Dear Chairman, Dear Rapporteur, Honourable Members,
Since the presentation of the Court of Auditors Annual Report in November 2010, an intensive and fruitful dialogue between this Committee and the Commission took place.
I would like to present the measures outlined in my letter sent last Thursday to the Chairman and the Rapporteur. These measures concern the six issues listed in paragraph one hundred thirteen  of the draft report.
The first issue concerns the introduction of mandatory national management declarations. The Commission services have issued an evaluation of the existing national declarations. The main conclusion is that, at this stage, the national declarations do not provide or provide only partially the information needed for the Commission's own assurance process.
This document also provides technical guidance for the attention of the responsible public authorities on how to add value to the assurance process in shared management. This guidance refers in particular to essential elements included in the proposal made in the review of the Financial regulation requiring the national accredited bodies to issue an annual management declaration supported by an exhaustive management report and subject to an independent audit.
Therefore, I would like to ask you to support this new accountability instrument in the negotiation on the Financial regulation. Once up and running, this new process will be assessed and on this basis, Commission and Parliament would make pressure on the member Member States so that they consider seriously endorsing politically this new accountability tool.
The second issue covers the Commission's governance structure, more precisely the Director's-General Annual Activity Report and the Synthesis report. The rapporteur Rapporteur has indicated in his draft report that "ideally" these reports should be signed at political level, meaning co-signed by the Commissioner in charge and the synthesis report by the President of the Commission.
The Commission bases its assurance process on a clear division of responsibility between the managerial and the political levels. Directors-General sign their activity reports and the Commission of Commissioners assume its political responsibility by adopting collegially the Synthesis report on all activity reports.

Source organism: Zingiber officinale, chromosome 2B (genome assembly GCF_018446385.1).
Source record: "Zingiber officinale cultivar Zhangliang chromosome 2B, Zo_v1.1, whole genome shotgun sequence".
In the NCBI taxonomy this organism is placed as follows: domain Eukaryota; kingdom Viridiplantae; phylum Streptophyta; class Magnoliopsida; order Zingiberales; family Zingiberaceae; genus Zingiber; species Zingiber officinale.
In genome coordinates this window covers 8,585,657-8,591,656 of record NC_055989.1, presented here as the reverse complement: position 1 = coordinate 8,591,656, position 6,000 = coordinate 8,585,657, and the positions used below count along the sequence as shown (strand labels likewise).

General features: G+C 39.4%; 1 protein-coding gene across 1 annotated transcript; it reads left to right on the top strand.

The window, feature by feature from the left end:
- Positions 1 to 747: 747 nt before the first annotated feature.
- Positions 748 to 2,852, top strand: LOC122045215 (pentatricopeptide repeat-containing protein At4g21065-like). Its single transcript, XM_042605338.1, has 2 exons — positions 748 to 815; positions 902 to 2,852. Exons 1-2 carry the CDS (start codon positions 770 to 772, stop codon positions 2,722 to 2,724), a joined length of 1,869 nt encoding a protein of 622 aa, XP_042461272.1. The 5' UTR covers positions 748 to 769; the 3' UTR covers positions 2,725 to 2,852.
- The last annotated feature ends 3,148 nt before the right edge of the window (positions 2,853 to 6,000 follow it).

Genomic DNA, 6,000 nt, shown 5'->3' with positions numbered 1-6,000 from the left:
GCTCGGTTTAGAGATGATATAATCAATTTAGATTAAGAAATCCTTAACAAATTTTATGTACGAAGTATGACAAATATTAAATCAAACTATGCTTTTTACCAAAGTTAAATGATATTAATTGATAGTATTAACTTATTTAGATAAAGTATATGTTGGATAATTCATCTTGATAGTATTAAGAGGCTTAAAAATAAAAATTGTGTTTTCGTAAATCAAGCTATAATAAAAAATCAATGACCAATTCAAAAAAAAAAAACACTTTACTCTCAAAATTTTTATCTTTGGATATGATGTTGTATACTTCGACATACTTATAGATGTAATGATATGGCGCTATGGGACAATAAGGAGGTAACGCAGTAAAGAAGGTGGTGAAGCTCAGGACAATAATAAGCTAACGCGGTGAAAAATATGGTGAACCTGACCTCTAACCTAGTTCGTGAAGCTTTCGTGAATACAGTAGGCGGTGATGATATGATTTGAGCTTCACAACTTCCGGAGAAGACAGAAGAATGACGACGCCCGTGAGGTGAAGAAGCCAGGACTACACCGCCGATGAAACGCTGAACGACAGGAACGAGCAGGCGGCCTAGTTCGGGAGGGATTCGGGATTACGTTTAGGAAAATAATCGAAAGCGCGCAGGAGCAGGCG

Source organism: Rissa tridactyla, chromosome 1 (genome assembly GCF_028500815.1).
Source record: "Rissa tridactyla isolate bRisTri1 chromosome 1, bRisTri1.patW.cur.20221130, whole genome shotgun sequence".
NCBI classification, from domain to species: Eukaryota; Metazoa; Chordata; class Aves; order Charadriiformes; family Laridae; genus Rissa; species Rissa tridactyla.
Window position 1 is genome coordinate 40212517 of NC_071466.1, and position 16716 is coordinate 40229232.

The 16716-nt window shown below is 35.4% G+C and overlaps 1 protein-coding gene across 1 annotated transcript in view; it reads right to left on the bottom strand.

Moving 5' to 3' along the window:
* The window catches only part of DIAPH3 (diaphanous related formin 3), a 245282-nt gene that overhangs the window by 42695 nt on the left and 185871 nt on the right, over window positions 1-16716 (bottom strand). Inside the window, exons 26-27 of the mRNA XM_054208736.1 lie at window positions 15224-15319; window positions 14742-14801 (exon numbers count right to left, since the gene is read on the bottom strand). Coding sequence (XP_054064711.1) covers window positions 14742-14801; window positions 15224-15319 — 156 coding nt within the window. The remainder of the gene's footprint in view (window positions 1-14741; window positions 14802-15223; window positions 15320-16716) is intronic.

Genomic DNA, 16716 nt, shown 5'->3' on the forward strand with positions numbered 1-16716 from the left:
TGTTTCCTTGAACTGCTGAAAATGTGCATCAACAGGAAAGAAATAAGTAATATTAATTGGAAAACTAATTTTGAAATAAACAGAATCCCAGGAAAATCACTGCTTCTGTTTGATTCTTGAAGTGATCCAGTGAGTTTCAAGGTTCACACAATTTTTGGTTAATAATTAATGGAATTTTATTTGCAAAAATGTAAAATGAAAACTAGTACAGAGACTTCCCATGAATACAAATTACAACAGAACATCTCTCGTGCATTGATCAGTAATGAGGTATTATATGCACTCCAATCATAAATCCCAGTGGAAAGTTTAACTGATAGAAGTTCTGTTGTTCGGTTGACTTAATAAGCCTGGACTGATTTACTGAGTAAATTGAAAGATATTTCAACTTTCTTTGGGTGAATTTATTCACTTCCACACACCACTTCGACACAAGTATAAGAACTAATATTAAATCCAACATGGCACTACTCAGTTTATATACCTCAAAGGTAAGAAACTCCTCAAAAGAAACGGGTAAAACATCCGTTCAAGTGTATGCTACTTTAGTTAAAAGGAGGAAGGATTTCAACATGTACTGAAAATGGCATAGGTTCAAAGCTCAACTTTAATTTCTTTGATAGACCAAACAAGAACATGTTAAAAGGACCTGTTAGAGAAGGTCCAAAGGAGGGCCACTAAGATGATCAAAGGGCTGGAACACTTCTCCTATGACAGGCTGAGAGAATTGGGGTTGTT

However, I agree that these two pillars support the same edifice: this is why I have asked the central services to update their instructions. The Directors-General will from this year certify in their Annual activity report that they have fully informed their Commissioner of the main issues and in particular the reservations envisaged in their activity report.
This instruction has been widely advertised in the Services. Moreover, the President and myself insisted at the last week's College meeting on the importance of this information for each of them and for the College as a whole (which will be disclosed in the official minutes of the College meeting).
The third issue concerns the introduction of automatic interruption and suspension of payments of programmes under shared management.
For the 2007-2013 period, the Commission has in place a clear legal basis for applying interruptions and suspensions. And the Commission actually uses actively these tools as demonstrated by the list of all interruption and suspension activities in 2010.
Fifteen key requirements, defined by the Structural Funds DGs in consultation with the Court of auditorsAuditors, are used by the Commission services for assessing the functioning of Member States management and control systems under cohesion policy.
As a further step, the instructions on the preparation of the Annual Activity Reports have been complemented with new obligations to provide more detailed information on their decisions to either interrupt or suspend payments.
The fourth issue is about corrective mechanisms. The Commission can only agree with the rapporteur Rapporteur that the correct application of rules is of paramount importance for the protection of the EU budget.